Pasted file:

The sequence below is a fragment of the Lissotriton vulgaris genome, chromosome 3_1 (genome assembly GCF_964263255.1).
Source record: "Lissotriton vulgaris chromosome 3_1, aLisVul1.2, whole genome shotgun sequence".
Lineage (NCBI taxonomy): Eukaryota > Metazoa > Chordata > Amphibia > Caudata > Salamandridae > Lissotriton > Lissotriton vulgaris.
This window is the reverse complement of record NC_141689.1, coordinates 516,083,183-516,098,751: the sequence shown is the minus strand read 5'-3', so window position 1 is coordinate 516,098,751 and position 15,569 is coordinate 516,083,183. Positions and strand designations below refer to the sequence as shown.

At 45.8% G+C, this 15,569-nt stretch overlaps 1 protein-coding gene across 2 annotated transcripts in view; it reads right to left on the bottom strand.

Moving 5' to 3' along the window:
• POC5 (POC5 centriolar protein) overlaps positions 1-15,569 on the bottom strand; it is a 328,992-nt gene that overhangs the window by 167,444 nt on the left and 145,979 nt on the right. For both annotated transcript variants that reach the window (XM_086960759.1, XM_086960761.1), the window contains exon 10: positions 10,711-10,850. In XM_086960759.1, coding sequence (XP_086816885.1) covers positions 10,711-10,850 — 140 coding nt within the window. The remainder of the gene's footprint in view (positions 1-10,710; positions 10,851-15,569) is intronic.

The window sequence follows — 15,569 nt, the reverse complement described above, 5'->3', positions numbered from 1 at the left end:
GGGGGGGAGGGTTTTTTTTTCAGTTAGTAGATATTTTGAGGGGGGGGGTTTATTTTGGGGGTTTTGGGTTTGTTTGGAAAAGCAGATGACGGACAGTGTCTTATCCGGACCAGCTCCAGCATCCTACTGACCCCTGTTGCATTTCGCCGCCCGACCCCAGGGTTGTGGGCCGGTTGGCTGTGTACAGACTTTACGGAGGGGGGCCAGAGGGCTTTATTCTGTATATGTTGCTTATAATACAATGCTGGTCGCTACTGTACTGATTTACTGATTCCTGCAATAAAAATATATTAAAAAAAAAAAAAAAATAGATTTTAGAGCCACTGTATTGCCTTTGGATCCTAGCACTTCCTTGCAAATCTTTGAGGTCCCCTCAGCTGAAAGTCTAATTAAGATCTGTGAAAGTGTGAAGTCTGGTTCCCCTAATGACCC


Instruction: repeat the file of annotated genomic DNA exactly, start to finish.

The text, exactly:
The sequence below is a fragment of the Lissotriton vulgaris genome, chromosome 3_1 (genome assembly GCF_964263255.1).
Source record: "Lissotriton vulgaris chromosome 3_1, aLisVul1.2, whole genome shotgun sequence".
Lineage (NCBI taxonomy): Eukaryota > Metazoa > Chordata > Amphibia > Caudata > Salamandridae > Lissotriton > Lissotriton vulgaris.
This window is the reverse complement of record NC_141689.1, coordinates 516,083,183-516,098,751: the sequence shown is the minus strand read 5'-3', so window position 1 is coordinate 516,098,751 and position 15,569 is coordinate 516,083,183. Positions and strand designations below refer to the sequence as shown.

At 45.8% G+C, this 15,569-nt stretch overlaps 1 protein-coding gene across 2 annotated transcripts in view; it reads right to left on the bottom strand.

Moving 5' to 3' along the window:
• POC5 (POC5 centriolar protein) overlaps positions 1-15,569 on the bottom strand; it is a 328,992-nt gene that overhangs the window by 167,444 nt on the left and 145,979 nt on the right. For both annotated transcript variants that reach the window (XM_086960759.1, XM_086960761.1), the window contains exon 10: positions 10,711-10,850. In XM_086960759.1, coding sequence (XP_086816885.1) covers positions 10,711-10,850 — 140 coding nt within the window. The remainder of the gene's footprint in view (positions 1-10,710; positions 10,851-15,569) is intronic.

The window sequence follows — 15,569 nt, the reverse complement described above, 5'->3', positions numbered from 1 at the left end:
GGGGGGGAGGGTTTTTTTTTCAGTTAGTAGATATTTTGAGGGGGGGGGTTTATTTTGGGGGTTTTGGGTTTGTTTGGAAAAGCAGATGACGGACAGTGTCTTATCCGGACCAGCTCCAGCATCCTACTGACCCCTGTTGCATTTCGCCGCCCGACCCCAGGGTTGTGGGCCGGTTGGCTGTGTACAGACTTTACGGAGGGGGGCCAGAGGGCTTTATTCTGTATATGTTGCTTATAATACAATGCTGGTCGCTACTGTACTGATTTACTGATTCCTGCAATAAAAATATATTAAAAAAAAAAAAAAAATAGATTTTAGAGCCACTGTATTGCCTTTGGATCCTAGCACTTCCTTGCAAATCTTTGAGGTCCCCTCAGCTGAAAGTCTAATTAAGATCTGTGAAAGTGTGAAGTCTGGTTCCCCTAATGACCC